Chinese Coins: The Panda's Tale

Posted on 10/10/2017

The first Show Panda created quite the “Pandamania” in the late 1980s.

As hundreds of collectors, dealers, flippers and even scholars swirled past me at the Hong Kong Coin Fair, I stared attentively across the showcase. Robert Mish stood there, dressed in sport shirt and slacks, his wavy hair now grayish, as a little smile creased his face. We had just been talking about China Hong Kong typhoons and their affect on coin shows. Mr. Mish remembered his first one, the vast, slow-moving typhoon “Ellen” in 1983. He was trapped in the Holiday Inn, the site of a coin show, for three days. Quite a few other dealers and collectors were, too. There was nothing else to do but buy, sell and trade coins. Even a typhoon can have a silver lining.

We moved on to a favorite subject; Pandas on coins. “Did I ever tell you how the first gold show Panda came about? It was made for a show in San Francisco. It started the entire gold show “Pandamania” of the late 1980s. It was the springboard for the ten issues of one oz. gold show Pandas that collectors now make into sets.”

“At the time, I was active in the California Coin Dealers Association. As a group we were trying to discourage attempts by certain interests in the state government to sunset the sales tax exemption for legal tender coins and bullion. Not every dealer agreed it was a worthwhile effort. Some said we could sue after the bill became law, but most understood it would be better to stop it cold. The effort ate up time and money. We really needed a professional lobbyist and a budget.”

“I recruited an established show manager, Rudy Christians. We rallied our colleagues to support an international coin show in San Francisco, with part of the proceeds to fund the political defense. I then teamed with China Hong Kong dealer Mr. Choi Leung Chor to contract the China Mint to produce the first gold show Panda, as well as attend the inaugural San Francisco International Coin Exposition.”

“We were even involved in the design and packaging concept. It was based on a design by the renowned Shanghai Mint artist Mr. Chen Jian. The result was the most successful show Panda issue to date. On one face it resembled the popular 1982 gold Panda. On the other were two famous landmarks: the Great Wall of China and the Golden Gate Bridge of San Francisco. This was also the bridge’s 50th anniversary year. Together these symbolized the long-standing ties of friendship between the two countries. San Francisco and Shanghai already had a sister city relationship, which helped us arrange pre-show publicity and official receptions at the San Francisco Mint, The Golden Gate Bridge Authority and the Mayor’s office. The result was the most successful show panda issue ever, as measured by initial demand and excitement.”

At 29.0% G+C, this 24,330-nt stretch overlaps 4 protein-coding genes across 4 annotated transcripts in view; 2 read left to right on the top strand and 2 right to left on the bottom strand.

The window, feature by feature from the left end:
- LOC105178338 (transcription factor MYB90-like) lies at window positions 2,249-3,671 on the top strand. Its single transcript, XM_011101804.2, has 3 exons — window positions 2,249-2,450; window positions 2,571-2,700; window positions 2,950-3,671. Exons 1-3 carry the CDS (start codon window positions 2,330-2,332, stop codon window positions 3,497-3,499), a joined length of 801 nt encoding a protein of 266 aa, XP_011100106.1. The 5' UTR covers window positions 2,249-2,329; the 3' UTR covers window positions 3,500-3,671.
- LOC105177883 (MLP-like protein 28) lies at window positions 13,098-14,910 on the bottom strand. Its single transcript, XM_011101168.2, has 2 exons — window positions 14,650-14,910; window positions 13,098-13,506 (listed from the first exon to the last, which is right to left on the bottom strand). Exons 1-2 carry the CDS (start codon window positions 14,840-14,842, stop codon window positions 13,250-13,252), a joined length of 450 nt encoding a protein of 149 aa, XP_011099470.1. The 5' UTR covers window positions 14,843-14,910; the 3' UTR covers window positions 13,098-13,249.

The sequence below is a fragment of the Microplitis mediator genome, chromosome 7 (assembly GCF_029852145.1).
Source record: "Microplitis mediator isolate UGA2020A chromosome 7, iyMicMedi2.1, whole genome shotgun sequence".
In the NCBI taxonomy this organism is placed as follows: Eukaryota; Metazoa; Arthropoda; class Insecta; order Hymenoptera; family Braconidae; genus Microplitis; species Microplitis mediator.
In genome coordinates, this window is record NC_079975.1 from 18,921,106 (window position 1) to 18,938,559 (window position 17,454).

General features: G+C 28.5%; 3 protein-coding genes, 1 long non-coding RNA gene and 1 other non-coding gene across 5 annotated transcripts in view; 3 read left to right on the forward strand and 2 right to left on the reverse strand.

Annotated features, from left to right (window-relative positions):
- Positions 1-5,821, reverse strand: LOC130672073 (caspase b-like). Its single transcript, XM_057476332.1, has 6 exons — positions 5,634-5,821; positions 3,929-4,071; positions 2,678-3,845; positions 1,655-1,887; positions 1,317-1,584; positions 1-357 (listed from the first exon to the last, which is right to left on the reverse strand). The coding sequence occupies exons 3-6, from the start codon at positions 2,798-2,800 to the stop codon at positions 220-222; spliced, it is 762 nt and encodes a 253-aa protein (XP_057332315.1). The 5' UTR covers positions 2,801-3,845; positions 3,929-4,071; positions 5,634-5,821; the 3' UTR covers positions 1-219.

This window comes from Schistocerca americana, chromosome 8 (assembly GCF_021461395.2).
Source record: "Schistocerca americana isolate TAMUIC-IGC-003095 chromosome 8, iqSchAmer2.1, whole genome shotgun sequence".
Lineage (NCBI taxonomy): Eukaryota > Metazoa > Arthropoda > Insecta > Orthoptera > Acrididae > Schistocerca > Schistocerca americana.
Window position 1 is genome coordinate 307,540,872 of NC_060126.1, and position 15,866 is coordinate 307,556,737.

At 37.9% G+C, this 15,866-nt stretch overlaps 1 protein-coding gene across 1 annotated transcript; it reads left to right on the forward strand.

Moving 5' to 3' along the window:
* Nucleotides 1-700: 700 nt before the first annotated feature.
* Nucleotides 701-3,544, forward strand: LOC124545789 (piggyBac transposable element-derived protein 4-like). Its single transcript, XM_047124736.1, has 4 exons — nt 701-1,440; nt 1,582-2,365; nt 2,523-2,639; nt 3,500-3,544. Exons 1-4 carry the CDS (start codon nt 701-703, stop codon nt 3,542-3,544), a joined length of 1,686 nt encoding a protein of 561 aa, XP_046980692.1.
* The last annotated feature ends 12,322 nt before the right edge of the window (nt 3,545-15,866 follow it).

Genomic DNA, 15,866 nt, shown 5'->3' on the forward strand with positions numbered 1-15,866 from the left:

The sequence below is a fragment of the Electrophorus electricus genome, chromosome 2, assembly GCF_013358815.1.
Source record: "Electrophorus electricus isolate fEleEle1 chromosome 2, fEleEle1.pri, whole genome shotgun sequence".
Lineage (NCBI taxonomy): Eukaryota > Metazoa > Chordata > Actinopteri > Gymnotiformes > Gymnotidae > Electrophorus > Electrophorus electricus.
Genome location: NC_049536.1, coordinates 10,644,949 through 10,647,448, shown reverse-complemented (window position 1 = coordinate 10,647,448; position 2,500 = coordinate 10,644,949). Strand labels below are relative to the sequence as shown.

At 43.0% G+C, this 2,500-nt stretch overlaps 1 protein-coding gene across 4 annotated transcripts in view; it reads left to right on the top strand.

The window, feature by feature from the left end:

Mr. Chen Jian with one of his designs, the gold 1987 San Francisco Show Panda

“When the news of the show Panda issue got out, dealer tables sold out in a week. With each table came a coupon to buy up to two of the show Pandas from the show’s allotment of 800. It was amazing. The public had started lining up outside the night before. By the opening time the line outside was two blocks long. People were selling their places in line while dealers traded coupons as if they were stocks.”

“Within a few hours, it was a sell-out. The $800 issue price proved to be a bargain. By the next day, the show Pandas had more than doubled to as high as $2,100. All this transpired despite the original mintage of 1,500 also being doubled — to 3,000. When the “Panda Pool” got wind of the show issue, they complained that they would have none for their own customers. So it was agreed to double the mintage. This resulted in added promotion and support to raise funds and awareness of the political threat to the numismatic hobby.”

“Yes, it all did end well. The proposed legislation was defeated, the law in California is unchanged to this day and collectors have a beautiful show Panda to enjoy and appreciate.”

As Mr. Mish and I talked about the first gold show Panda, it was just before the second of a pair of typhoons hit Hong Kong, China within four days. The most recent silver show Panda had been released for the very successful Hong Kong Coin Show. That was just before Typhoon Hato slammed the city and cancelled all flights out. So there we stood a few days later in that very same Holiday Inn that hosted the first Hong Kong coin fair in China. As we waited for the second storm to arrive, Mr. Mish and I had the time to chat about Pandas and the joy of collecting them – or even making them. There is always a silver lining, sometimes even a gold one.

Peter Anthony is an expert on Chinese modern coins with a particular focus on Panda coins. He is an analyst for the NGC Chinese Modern Coin Price Guide as well as a consultant on Chinese modern coins.

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